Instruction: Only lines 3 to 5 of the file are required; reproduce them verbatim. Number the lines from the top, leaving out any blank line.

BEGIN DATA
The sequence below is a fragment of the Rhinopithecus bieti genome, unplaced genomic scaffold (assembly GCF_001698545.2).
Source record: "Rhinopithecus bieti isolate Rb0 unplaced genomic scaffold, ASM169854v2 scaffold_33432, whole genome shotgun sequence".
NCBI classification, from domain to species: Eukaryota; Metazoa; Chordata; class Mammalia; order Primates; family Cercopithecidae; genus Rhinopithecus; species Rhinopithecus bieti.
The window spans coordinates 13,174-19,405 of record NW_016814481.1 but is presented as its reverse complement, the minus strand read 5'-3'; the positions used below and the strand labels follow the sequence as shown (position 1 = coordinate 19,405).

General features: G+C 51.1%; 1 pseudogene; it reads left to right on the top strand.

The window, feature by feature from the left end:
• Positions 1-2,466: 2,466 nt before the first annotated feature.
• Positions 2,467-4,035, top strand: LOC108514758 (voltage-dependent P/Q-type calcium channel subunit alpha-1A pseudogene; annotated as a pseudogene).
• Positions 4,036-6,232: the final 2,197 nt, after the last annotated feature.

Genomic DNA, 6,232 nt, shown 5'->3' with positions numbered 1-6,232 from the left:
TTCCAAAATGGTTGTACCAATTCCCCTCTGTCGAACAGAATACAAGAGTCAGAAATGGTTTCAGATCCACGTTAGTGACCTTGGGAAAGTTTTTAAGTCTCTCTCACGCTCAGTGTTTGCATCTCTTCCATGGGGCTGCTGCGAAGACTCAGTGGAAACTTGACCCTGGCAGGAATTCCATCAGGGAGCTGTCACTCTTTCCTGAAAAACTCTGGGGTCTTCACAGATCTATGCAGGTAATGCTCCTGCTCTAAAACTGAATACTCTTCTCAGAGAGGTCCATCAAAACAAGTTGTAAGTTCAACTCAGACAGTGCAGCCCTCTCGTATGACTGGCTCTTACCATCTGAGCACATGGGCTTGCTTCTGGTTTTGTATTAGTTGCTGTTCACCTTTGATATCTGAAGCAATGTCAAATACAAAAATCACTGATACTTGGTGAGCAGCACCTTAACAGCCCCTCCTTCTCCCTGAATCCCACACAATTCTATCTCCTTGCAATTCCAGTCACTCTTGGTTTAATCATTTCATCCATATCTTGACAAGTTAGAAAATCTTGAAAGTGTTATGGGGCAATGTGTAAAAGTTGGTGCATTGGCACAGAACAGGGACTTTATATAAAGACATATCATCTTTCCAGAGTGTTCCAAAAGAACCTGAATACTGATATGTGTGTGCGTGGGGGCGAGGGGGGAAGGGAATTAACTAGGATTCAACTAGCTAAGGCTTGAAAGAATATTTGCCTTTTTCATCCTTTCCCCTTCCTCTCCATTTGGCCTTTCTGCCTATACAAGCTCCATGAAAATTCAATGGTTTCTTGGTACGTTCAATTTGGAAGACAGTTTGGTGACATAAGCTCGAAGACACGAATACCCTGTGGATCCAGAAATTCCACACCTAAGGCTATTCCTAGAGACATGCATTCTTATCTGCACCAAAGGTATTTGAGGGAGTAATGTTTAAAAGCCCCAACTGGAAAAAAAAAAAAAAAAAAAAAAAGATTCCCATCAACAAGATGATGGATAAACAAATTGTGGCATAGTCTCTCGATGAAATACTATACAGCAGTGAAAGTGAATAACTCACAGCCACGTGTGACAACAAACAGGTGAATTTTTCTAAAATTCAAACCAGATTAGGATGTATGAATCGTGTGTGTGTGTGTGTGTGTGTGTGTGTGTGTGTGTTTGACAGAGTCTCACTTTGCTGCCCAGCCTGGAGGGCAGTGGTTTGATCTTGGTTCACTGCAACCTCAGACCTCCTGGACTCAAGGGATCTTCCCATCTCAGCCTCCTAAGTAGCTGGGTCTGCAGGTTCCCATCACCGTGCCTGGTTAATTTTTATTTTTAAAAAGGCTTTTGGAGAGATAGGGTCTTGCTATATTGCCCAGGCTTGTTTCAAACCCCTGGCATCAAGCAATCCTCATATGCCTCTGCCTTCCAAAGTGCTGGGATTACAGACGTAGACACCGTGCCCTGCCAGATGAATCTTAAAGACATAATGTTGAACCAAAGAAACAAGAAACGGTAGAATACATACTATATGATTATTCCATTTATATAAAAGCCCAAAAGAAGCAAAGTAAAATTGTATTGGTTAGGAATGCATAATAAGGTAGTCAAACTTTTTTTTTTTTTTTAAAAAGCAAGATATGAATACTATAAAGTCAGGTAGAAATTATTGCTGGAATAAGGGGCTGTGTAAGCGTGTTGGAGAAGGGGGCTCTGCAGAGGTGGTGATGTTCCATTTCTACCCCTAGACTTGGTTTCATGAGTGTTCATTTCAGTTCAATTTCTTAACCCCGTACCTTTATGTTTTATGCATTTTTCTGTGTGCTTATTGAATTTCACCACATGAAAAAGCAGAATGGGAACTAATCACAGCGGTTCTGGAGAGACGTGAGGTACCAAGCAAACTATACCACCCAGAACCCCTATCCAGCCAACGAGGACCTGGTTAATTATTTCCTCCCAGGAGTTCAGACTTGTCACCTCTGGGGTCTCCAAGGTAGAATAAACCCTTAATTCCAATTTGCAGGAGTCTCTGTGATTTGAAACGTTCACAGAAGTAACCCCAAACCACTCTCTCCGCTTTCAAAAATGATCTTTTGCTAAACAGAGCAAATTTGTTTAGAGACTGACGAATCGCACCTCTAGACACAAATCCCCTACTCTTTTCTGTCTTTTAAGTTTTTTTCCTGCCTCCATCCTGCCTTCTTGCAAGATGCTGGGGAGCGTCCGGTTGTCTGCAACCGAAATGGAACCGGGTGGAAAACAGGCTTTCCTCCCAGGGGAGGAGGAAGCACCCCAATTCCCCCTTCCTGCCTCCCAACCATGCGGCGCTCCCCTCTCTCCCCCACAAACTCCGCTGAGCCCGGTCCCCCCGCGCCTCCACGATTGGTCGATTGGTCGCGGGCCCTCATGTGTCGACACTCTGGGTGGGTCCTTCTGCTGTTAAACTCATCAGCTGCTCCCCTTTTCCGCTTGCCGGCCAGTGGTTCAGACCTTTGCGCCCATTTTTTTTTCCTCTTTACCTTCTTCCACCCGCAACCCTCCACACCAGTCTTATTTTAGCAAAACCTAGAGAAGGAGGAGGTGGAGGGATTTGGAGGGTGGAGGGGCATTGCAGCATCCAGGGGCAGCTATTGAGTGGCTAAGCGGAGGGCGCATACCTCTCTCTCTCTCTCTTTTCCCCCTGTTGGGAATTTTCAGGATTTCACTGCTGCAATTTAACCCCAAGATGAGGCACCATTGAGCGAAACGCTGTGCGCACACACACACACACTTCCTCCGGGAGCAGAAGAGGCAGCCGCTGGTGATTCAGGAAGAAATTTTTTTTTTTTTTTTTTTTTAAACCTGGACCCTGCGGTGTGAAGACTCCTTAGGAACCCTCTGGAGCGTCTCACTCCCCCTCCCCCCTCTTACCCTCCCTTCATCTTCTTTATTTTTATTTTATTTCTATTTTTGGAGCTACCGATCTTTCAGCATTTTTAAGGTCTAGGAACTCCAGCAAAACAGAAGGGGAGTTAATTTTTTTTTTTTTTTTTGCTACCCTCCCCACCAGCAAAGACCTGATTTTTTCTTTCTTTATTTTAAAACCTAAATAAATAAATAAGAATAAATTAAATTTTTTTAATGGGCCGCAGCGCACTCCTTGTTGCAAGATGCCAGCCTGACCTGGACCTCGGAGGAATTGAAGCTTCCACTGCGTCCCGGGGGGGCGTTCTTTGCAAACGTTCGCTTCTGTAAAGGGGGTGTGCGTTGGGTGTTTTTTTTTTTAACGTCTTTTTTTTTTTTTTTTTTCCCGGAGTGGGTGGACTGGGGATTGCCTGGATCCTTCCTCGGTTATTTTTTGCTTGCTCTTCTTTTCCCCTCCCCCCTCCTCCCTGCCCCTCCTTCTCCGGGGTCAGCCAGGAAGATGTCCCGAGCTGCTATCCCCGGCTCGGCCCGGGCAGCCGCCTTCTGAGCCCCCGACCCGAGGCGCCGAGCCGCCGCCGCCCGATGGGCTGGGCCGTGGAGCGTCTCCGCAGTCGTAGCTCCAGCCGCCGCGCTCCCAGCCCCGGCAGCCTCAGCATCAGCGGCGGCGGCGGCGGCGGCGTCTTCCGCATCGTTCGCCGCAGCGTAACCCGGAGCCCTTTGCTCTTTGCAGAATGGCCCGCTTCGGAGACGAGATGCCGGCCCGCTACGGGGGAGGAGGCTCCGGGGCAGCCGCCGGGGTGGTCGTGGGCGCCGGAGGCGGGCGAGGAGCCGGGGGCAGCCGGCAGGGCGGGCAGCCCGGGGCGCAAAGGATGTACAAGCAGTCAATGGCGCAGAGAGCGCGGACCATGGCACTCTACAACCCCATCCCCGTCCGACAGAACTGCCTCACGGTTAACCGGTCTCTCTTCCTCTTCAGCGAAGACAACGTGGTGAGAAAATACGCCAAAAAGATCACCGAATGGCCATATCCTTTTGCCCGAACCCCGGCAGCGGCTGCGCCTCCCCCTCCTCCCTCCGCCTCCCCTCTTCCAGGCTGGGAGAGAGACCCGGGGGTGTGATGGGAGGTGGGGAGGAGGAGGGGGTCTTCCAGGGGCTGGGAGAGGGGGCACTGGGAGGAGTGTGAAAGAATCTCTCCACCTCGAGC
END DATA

NCBI classification, from domain to species: Eukaryota; Metazoa; Chordata; class Mammalia; order Primates; family Cercopithecidae; genus Rhinopithecus; species Rhinopithecus bieti.
The window spans coordinates 13,174-19,405 of record NW_016814481.1 but is presented as its reverse complement, the minus strand read 5'-3'; the positions used below and the strand labels follow the sequence as shown (position 1 = coordinate 19,405).

General features: G+C 51.1%; 1 pseudogene; it reads left to right on the top strand.